I just found This We Know linked on Gapers Block today. Easy and fast data is so easy and fast anymore. It’s nice, but there’s still all that work of figuring out what it means.
Here are some visualizations I made using their data for the employment stats in my hometown, Rockford, Ill. This is probably not enough information to come to any sort of conclusion, but it’s interesting enough to probably warrant some digging around at some point.
Unemployment Count, Jan.-June
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The Chicago Reporter recently did an analysis of where county workers live that’s been rolling around in my head since it was published.
The article’s analysis leads to the less-than-startling realization that, in one of the most segregated cities in America, white middle-class people live in white middle-class neighborhoods.
According to the Reporter, county workers live mostly in the 18th, 19th, 21st, and 23rd wards. If you’re not familiar with Chicago’s patchwork of wards, that’s the area of largely white, middle-class neighborhoods just outside of Oak Lawn on the far Southwest Side of the city — the Bungalow Belt.
Here’s the hook:
Patronage is likely to be, at least, part of the reason for the inflated number of county workers in those wards since they were also among the wards with the highest rates of referrals on the infamous “clout list” that was maintained by Richard M. Daley’s Intergovernmental Affairs Office during the first several years of the Daley administration.
This is a post hoc argument.
- If A occurred, then B occurred.
- Therefore, A caused B.
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The papers have been running a lot of number stories in the wake the primary election.
The Chicago Reporter’s analysis caught my attention because it was so dour. The story says that “voter turnout in this year’s primary was the lowest in at least 50 years in Illinois. … [J]ust 23.1 percent of registered voters statewide cast ballots.” Really? How could that be true? I voted.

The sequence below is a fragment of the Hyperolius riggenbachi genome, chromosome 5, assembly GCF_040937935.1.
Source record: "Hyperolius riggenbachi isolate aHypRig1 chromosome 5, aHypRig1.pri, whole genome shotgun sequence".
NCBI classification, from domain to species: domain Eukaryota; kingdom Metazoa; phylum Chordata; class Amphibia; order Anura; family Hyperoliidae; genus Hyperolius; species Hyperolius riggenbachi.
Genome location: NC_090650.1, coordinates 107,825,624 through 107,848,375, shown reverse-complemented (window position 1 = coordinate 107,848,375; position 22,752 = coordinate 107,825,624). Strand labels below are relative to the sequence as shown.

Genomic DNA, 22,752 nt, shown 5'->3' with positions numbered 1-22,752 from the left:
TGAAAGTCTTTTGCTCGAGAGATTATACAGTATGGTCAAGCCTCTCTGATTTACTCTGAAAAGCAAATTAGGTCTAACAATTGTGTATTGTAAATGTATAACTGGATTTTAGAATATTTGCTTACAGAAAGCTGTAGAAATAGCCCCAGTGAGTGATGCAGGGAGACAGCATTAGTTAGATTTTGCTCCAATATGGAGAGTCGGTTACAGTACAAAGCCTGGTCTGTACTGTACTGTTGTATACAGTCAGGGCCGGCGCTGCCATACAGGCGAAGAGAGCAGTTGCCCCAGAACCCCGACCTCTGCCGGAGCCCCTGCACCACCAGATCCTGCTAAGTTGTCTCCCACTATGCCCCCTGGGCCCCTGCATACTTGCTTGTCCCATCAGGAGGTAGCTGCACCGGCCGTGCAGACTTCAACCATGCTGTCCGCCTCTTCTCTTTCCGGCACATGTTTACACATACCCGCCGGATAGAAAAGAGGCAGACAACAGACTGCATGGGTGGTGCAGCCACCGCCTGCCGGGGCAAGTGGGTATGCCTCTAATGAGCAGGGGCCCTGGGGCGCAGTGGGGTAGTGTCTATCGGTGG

Campaign organizers all told me they were pretty happy with the turnout on election day because it had remained relatively stable in Chicago. And if you break it down, they’re right. There’s an apples to oranges comparison going on here.
There was a spike in registered voters in Illinois for the last presidential election. Anyone want to guess why? So you can’t go by what percent of registered voters turned out. So where’s the other apple? How about the actual number of ballots cast compared to the last midterm primary election.
Cook County ballots dropped by 647 compared to the 2006 midterm primary election, that’s a decline of .08 percent. But the Reporter’s not talking about Cook alone, it’s talking about the whole state. So I ran the whole state to see if it is in fact down since the last midterm.
Percent change in number of ballots cast by county in Illinois midterm primaries 2006-2010
It’s not down by much on average, just 2.5 percent. But look at the variation county to county. There’s a standard deviation of close to 30 percent — using an average isn’t telling you much of anything. The safer conclusion to draw is that local races and local issues drove turnout. Maybe it’s true that turnout has been on the decline for the last 50 years, but it seems like an unfair conclusion to speculate that 2010 was a bell weather year.